“Not a wave of trouble rolls, 21, 28, 29; Numb. xviii. 14; Deut. vii. 26 ; |
Across the peaceful breast." Josh. vi. 17, 18; vii. 1; 1 Sam. xv. 21 ; I believe she was a chosen yessel of mercy, · Ezek. xliv. 29. (2.) As that which was thus ordained to eternal life before time, although
dedicated to Jehovah was alienated from the not manifested to her experimentally, till a use of him who devoted it, and was either few days before her dissolution ; and then it burnt or slain, and devoted to destruction was very evident that the dear Lord did disas an offering, the word came to signify a play the glory of his rich, free, and sovedevotion of anything to destruction, or to reign grace to her poor soul upon her dying complete ruin. And as whatever is devoted bed, in all its killing, quickening, soul-awakto destruction may be said to be subject toening, and soul-comforting power. I frea curse, or to be accursed, the word comes to quently read portions of the sacred volume have this signification, 1 Kings xx. 42; Isa. to her, and one night after she had been agoxxxiv, 5. But in none of these cases does nizing and praying all day, when I came it denote eternal death. The idea, therefore, home, she requested me to read the Scripin these places is simply, 'I could be willing tures to her, and I opened the Bible at the to be destroyed, or devoted to death, for the fourteenth chapter of John, I read it very loud to her, as she was now getting very deaf; thousand heavens of glory and felicity. and the Lord blessed almost every sentence How wonderful is Jesus!. His name shall to her soul ; she seemned quite happy after- be called wonderful !' He only doeth wonwards at the prospect of going to dwell with derful things ; and he is the wonder of heaven her covenant Redeemer in his heavenly and earth! The wonder of wonders! The mansion. She frequently said, “he is pre- mystery of all mysteries! The God of cious! he is precious! And when I was gods; the Lord of lords ; the King of kings; reading, she said, “ Blessed chapter! Glory in whom all fulness dwells; and he is mine, be to Jesus !' The nature of her complaint and I am his. He is all my own ; his most would not allow her to converse much; Iglorious person; his boundless attributes ; got one of the Lord's dear servants to come his everlasting righteousness; his great saland visit her a few days prior to her decease, vation, mine; all mine: the free grace gift of (Mr. B--,) and he praised the Lord for my heavenly Father. O, how am I blessed, he found the work of grace was begun in a poor, vile, ill, and hell-deserving sinner! her soul, although she was much annoyed by What shall I render unto the Lord, for all the enemy's wily darts that sometimes would his benefits towards me ? shake her confidence, and cause her to cry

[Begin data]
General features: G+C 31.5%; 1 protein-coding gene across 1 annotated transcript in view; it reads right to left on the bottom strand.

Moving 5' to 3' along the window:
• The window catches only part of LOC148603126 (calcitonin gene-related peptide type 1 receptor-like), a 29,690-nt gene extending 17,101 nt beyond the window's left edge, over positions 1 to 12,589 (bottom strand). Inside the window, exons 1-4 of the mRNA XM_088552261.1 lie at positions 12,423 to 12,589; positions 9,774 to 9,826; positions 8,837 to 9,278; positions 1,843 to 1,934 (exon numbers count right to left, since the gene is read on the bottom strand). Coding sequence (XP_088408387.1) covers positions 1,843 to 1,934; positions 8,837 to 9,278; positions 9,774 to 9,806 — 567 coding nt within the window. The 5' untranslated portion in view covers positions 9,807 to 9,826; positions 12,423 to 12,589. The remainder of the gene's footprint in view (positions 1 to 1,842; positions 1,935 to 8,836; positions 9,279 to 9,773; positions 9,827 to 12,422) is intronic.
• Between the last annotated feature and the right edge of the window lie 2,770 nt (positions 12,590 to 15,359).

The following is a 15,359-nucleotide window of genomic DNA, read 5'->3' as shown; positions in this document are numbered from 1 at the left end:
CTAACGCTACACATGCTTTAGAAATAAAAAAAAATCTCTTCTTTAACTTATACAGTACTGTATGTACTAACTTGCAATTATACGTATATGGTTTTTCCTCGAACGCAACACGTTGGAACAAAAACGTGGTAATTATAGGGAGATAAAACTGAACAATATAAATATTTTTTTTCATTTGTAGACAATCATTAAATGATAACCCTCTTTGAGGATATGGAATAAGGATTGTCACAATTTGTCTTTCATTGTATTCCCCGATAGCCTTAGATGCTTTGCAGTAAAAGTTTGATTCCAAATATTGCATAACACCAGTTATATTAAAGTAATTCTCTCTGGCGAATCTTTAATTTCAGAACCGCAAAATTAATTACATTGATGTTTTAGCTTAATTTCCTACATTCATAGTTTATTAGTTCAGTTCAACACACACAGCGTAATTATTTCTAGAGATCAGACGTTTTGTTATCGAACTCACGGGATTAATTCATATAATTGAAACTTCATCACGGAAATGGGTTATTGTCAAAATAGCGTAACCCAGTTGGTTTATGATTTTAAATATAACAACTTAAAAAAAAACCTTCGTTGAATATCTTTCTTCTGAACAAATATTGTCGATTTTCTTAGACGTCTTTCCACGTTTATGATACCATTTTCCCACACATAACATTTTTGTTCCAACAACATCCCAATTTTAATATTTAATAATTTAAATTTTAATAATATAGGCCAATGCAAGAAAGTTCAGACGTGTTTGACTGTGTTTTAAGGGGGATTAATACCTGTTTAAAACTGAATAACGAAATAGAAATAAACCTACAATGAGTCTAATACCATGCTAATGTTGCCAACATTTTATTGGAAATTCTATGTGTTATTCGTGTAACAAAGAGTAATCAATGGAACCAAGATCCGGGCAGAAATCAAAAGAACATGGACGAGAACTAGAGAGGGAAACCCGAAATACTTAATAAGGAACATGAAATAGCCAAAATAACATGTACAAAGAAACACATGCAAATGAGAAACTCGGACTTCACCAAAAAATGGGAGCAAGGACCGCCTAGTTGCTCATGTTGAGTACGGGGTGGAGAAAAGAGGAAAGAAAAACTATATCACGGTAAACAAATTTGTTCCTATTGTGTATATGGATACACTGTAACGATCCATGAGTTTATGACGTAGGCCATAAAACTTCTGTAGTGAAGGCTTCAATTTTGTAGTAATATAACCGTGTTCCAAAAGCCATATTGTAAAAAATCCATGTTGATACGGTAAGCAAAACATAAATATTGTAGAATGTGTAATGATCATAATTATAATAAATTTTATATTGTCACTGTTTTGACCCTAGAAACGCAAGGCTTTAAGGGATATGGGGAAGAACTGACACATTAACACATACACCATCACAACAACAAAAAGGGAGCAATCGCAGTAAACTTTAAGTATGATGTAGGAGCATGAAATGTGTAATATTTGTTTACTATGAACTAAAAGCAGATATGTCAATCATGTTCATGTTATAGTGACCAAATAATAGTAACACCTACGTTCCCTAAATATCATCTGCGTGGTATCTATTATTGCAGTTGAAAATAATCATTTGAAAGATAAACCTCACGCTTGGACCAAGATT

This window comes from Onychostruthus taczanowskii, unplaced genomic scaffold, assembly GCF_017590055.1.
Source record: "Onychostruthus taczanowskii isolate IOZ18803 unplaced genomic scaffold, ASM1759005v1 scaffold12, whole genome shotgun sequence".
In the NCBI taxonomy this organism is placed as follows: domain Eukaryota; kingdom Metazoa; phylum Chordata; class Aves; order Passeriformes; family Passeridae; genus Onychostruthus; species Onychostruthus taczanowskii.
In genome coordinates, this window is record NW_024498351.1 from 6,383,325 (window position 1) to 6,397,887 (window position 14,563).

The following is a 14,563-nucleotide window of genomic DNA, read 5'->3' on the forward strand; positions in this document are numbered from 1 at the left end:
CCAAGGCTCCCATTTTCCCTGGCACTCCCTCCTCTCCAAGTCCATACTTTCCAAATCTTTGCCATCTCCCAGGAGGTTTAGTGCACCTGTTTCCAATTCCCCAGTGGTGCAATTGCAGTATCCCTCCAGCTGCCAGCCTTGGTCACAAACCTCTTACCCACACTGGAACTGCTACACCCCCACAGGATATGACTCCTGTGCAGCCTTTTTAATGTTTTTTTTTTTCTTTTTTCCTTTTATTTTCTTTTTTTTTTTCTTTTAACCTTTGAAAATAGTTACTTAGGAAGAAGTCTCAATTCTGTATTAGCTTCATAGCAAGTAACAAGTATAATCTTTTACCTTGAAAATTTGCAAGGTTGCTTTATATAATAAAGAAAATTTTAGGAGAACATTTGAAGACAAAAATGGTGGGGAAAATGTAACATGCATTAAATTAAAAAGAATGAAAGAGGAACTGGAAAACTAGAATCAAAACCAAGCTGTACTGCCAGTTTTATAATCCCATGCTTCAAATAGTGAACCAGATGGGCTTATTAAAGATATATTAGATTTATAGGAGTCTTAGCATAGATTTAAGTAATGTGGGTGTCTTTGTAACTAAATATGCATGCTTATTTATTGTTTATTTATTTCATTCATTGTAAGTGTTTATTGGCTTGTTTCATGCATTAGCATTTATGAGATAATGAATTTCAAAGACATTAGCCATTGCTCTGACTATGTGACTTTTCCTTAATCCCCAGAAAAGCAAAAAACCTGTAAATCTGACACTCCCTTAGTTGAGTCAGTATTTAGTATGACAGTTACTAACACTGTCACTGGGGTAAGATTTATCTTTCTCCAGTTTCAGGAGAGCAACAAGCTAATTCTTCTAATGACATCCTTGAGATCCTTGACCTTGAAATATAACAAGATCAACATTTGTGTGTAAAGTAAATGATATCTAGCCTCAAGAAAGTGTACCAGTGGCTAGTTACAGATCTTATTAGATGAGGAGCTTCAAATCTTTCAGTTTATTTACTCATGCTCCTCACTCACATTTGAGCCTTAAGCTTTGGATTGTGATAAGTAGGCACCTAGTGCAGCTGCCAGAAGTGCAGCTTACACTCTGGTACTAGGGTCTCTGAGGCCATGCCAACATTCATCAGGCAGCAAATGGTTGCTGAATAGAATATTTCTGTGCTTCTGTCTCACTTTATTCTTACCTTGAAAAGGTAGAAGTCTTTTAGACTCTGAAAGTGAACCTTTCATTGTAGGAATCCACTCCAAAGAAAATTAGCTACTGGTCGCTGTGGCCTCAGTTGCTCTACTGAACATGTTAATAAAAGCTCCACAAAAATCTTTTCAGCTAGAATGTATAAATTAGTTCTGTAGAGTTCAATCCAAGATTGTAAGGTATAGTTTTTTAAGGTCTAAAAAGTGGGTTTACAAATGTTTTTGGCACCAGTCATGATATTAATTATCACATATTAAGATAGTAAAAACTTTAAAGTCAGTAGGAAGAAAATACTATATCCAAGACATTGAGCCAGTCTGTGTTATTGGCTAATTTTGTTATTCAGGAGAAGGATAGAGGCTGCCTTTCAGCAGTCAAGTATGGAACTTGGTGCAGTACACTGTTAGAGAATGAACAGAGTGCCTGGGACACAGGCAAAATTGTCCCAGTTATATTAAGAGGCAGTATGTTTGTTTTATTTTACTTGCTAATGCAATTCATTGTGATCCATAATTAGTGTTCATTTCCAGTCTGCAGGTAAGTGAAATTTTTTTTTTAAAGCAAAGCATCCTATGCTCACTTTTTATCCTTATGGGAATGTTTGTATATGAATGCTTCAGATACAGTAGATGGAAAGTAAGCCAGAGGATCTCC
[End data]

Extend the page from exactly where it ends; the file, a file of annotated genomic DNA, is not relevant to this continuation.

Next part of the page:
“Oh, to grace how great a debtor, aloud almost in despair : this was a warfare